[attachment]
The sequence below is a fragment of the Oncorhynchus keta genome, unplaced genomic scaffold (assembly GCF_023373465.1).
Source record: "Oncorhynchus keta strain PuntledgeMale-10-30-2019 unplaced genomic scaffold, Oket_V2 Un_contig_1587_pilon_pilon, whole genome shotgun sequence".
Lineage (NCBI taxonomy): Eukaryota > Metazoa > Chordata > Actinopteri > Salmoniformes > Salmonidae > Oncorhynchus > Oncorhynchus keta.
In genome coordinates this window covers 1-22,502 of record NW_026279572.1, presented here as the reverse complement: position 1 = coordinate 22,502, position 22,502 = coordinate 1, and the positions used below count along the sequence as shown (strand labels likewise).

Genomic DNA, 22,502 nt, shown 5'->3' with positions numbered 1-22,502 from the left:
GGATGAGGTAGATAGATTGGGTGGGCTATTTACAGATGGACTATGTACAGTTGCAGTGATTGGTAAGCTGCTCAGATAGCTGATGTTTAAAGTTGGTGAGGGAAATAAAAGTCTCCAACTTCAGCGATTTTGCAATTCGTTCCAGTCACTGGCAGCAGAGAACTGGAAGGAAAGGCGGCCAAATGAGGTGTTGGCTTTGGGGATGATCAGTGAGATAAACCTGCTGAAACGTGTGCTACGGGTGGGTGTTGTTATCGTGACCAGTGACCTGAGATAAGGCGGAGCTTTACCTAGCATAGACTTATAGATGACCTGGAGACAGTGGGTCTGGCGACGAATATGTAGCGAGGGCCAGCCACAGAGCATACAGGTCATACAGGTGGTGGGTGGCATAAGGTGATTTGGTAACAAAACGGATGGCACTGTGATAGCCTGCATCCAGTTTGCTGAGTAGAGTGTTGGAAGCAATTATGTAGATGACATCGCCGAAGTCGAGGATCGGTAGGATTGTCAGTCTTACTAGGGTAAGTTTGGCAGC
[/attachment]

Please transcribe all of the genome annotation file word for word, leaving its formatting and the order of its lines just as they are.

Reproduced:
The sequence below is a fragment of the Oncorhynchus keta genome, unplaced genomic scaffold (assembly GCF_023373465.1).
Source record: "Oncorhynchus keta strain PuntledgeMale-10-30-2019 unplaced genomic scaffold, Oket_V2 Un_contig_1587_pilon_pilon, whole genome shotgun sequence".
Lineage (NCBI taxonomy): Eukaryota > Metazoa > Chordata > Actinopteri > Salmoniformes > Salmonidae > Oncorhynchus > Oncorhynchus keta.
In genome coordinates this window covers 1-22,502 of record NW_026279572.1, presented here as the reverse complement: position 1 = coordinate 22,502, position 22,502 = coordinate 1, and the positions used below count along the sequence as shown (strand labels likewise).

Genomic DNA, 22,502 nt, shown 5'->3' with positions numbered 1-22,502 from the left:
GGATGAGGTAGATAGATTGGGTGGGCTATTTACAGATGGACTATGTACAGTTGCAGTGATTGGTAAGCTGCTCAGATAGCTGATGTTTAAAGTTGGTGAGGGAAATAAAAGTCTCCAACTTCAGCGATTTTGCAATTCGTTCCAGTCACTGGCAGCAGAGAACTGGAAGGAAAGGCGGCCAAATGAGGTGTTGGCTTTGGGGATGATCAGTGAGATAAACCTGCTGAAACGTGTGCTACGGGTGGGTGTTGTTATCGTGACCAGTGACCTGAGATAAGGCGGAGCTTTACCTAGCATAGACTTATAGATGACCTGGAGACAGTGGGTCTGGCGACGAATATGTAGCGAGGGCCAGCCACAGAGCATACAGGTCATACAGGTGGTGGGTGGCATAAGGTGATTTGGTAACAAAACGGATGGCACTGTGATAGCCTGCATCCAGTTTGCTGAGTAGAGTGTTGGAAGCAATTATGTAGATGACATCGCCGAAGTCGAGGATCGGTAGGATTGTCAGTCTTACTAGGGTAAGTTTGGCAGC